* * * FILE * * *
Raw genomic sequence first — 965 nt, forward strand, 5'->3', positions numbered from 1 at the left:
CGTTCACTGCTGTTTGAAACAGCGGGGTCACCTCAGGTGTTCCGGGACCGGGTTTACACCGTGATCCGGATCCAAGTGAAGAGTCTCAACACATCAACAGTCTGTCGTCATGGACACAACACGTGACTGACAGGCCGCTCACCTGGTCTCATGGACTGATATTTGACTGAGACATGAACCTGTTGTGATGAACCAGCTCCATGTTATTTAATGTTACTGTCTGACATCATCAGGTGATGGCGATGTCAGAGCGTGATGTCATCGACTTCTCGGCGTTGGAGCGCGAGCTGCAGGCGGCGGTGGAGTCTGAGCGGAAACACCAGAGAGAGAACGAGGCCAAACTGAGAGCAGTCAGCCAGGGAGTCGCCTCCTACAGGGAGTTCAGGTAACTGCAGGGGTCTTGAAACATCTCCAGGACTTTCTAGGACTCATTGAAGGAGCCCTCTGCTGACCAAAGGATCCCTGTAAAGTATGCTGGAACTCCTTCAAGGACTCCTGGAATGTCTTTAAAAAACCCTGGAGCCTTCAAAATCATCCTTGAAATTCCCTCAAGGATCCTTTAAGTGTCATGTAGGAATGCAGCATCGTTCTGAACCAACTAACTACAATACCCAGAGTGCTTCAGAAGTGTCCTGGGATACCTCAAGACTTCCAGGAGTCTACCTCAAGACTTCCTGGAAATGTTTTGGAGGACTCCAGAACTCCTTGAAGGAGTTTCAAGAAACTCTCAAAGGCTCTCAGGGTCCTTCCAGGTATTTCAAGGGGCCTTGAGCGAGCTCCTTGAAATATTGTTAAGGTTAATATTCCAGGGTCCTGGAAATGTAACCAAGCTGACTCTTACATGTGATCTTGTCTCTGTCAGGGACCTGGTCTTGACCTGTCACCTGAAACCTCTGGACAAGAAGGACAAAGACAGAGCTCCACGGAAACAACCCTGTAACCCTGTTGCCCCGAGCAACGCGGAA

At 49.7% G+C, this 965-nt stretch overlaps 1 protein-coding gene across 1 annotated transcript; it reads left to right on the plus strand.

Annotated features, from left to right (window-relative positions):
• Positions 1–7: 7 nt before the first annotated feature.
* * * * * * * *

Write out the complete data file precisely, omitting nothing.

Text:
Raw genomic sequence first — 965 nt, forward strand, 5'->3', positions numbered from 1 at the left:
CGTTCACTGCTGTTTGAAACAGCGGGGTCACCTCAGGTGTTCCGGGACCGGGTTTACACCGTGATCCGGATCCAAGTGAAGAGTCTCAACACATCAACAGTCTGTCGTCATGGACACAACACGTGACTGACAGGCCGCTCACCTGGTCTCATGGACTGATATTTGACTGAGACATGAACCTGTTGTGATGAACCAGCTCCATGTTATTTAATGTTACTGTCTGACATCATCAGGTGATGGCGATGTCAGAGCGTGATGTCATCGACTTCTCGGCGTTGGAGCGCGAGCTGCAGGCGGCGGTGGAGTCTGAGCGGAAACACCAGAGAGAGAACGAGGCCAAACTGAGAGCAGTCAGCCAGGGAGTCGCCTCCTACAGGGAGTTCAGGTAACTGCAGGGGTCTTGAAACATCTCCAGGACTTTCTAGGACTCATTGAAGGAGCCCTCTGCTGACCAAAGGATCCCTGTAAAGTATGCTGGAACTCCTTCAAGGACTCCTGGAATGTCTTTAAAAAACCCTGGAGCCTTCAAAATCATCCTTGAAATTCCCTCAAGGATCCTTTAAGTGTCATGTAGGAATGCAGCATCGTTCTGAACCAACTAACTACAATACCCAGAGTGCTTCAGAAGTGTCCTGGGATACCTCAAGACTTCCAGGAGTCTACCTCAAGACTTCCTGGAAATGTTTTGGAGGACTCCAGAACTCCTTGAAGGAGTTTCAAGAAACTCTCAAAGGCTCTCAGGGTCCTTCCAGGTATTTCAAGGGGCCTTGAGCGAGCTCCTTGAAATATTGTTAAGGTTAATATTCCAGGGTCCTGGAAATGTAACCAAGCTGACTCTTACATGTGATCTTGTCTCTGTCAGGGACCTGGTCTTGACCTGTCACCTGAAACCTCTGGACAAGAAGGACAAAGACAGAGCTCCACGGAAACAACCCTGTAACCCTGTTGCCCCGAGCAACGCGGAA

At 49.7% G+C, this 965-nt stretch overlaps 1 protein-coding gene across 1 annotated transcript; it reads left to right on the plus strand.

Annotated features, from left to right (window-relative positions):
• Positions 1–7: 7 nt before the first annotated feature.